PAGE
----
Book review: Inferno by Dan Brown

Inferno (Robert Langdon, #4)Inferno by Dan Brown
My rating: 3 of 5 stars

This was an interesting book – Robert Langdon has lost is memory, he has to solve a number of puzzles whilst being chased by people who are trying to kill him… except no one is quite what they seem to be.

It was high action all the way and there was quite a lot of interesting discussion about the population explosion and the limited amount of resources the Earth has. I think, if you’re familiar with Florence, Venica and Istanbul, you’d get a lot out of this book (I’ve only been to two of those places).

All in all, a good fun read. High octane, lots of descriptions of architecture, lots of puzzle solving.

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Inheritance Books: Hannah Ellis

Today’s guest on Inheritance Books is Hannah Ellis. Hi Hannah, welcome to Inheritance Books. Have a seat on the sofa. While I put the kettle on, why don’t you tell us a bit about yourself.

Profile pic(1)I was born in Durham and grew up in Sheffield, so despite living in Germany now, I’m a northern lass at heart. I studied Early Childhood Education at the University of Northumbria and then went on to work as a nanny in various parts of the world. I lived in America, Australia and Ireland before I finally settled in Munich, where I now live with my husband and two little boys. As well as writing and taking care of my boys, I also work part-time, teaching English in Kindergartens.
Which book have you inherited from generations above? Why is it special?

My inherited book is Alice in Wonderland. It is a beautiful illustrated hardback which was given to me by my grandmother. Even before I could read, I loved this book for the wonderful illustrations. It is such a fantastically bizarre story which transports you to somewhere else entirely. The characters are so very odd but so richly portrayed.aliceinwonderland

I love how this book appeals to both young and old alike and how it has deeper meanings depending on when in life you read it. I think the Cheshire Cat really sums up people perfectly: “We’re all mad here.” I love that line.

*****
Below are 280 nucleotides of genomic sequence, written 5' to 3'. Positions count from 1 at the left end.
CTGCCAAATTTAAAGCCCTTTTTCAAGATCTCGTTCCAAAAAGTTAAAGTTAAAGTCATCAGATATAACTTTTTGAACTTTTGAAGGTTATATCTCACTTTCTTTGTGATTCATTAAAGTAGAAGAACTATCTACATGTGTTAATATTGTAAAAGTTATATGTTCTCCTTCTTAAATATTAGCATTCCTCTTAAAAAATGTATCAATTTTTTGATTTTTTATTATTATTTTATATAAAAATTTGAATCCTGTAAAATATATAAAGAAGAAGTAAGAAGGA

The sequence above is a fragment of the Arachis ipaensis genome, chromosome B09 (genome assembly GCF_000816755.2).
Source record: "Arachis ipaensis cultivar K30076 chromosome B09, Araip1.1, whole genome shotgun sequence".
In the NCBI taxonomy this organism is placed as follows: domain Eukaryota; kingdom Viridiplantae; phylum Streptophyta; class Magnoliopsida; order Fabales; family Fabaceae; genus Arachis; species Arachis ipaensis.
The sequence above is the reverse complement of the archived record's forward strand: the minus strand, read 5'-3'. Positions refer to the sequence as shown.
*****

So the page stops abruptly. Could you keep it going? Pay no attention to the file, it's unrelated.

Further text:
Which book would you leave for future generations? Why?

pride and prejudiceThe book I would like to leave to future generations is another classic: an old hardback copy of Pride and Prejudice. I found it in a gorgeous little English bookshop in Majorca. The shop had books haphazardly stacked all over the place, like someone had turned the downstairs of their house into a bookshop but hadn’t really planned it out – just crammed in as many books as possible. I think I lost a whole afternoon there and came away with a collection of beautiful old classics in hardback. Pride and prejudice sits on my bedside table and I dip in and out of it. I love the writing style, and I always feel as though I’m being transported to a different era. Austen’s humour is brilliant, and the wonderfully civilised sparring sessions between Elizabeth and Mr Darcy are just brilliant. I love everything about this book. It even smells incredible!

Old books do smell wonderful!

Thank you for sharing your special books with us Hannah. All the best for Always With You. I hope it flies off the shelves.

alwayswithyouHannah’s book Always With You is available to buy now. You can find out more about Hannah by visiting her website, on Facebook or Twitter (@booksellis).

 

Girl At Christmas is out!

Hooray! Girl At Christmas is available to buy now.

Girl at christmas cover w quote

If you like your Christmas novellas with a side order of beta hero and warm humour, then this is the book for you.

Here are some (very) early review quotes:

“Fresh and Fun.” Goodreads review

” … real, ordinary people, with real, ordinary lives, they are honest and believable.” Amazon review

“Simple truth about your day to day life that any woman can relate with” Amazon India review

And of course, the quote on the cover from the fabulous Jane Lovering – who knows a thing or two about writing rom coms: “Warm, witty, cute and Christmassy. I just loved it!”

So, go buy:

Amazon.com

Amazon.co.uk

Everywhere else (Kobo, Ibooks etc)

I hope you have as much fun reading it as I had writing it.

Inheritance Books: John Jackson

Today’s guest on the Inheritance Books sofa is a regular at the RNA parties – the historical novelist John Jackson. 

Hi John. Welcome to Inheritance Books. I’ll go put the kettle on, why don’t you tell us a bit about yourself.

JOHN JACKSONI am a retired ship’s Captain, now living in York. I’ve loved historic fiction since I first read Treasure Island, and the romantic side of histfic since I discovered Georgette Heyer.

The history thing got combined with a love of genealogy and a REALLY good mix of ancestors, from the boring and humdrum to the scarily bad! Writing a historical novel, with a strong thread of romance running through it sort of fell into my lap.

After I met some members of the Romantic Novelist Association their siren calls started, and soon the pressure to “give it a go” and try and write something myself became too strong to resist!

Which book have you inherited from the generation above? Why is it special?

Rudyard Kipling’s Jungle Books – Dad spent some years in India as a child; my grandfather was in the Indian Army. I still love the stories, and reread them most years.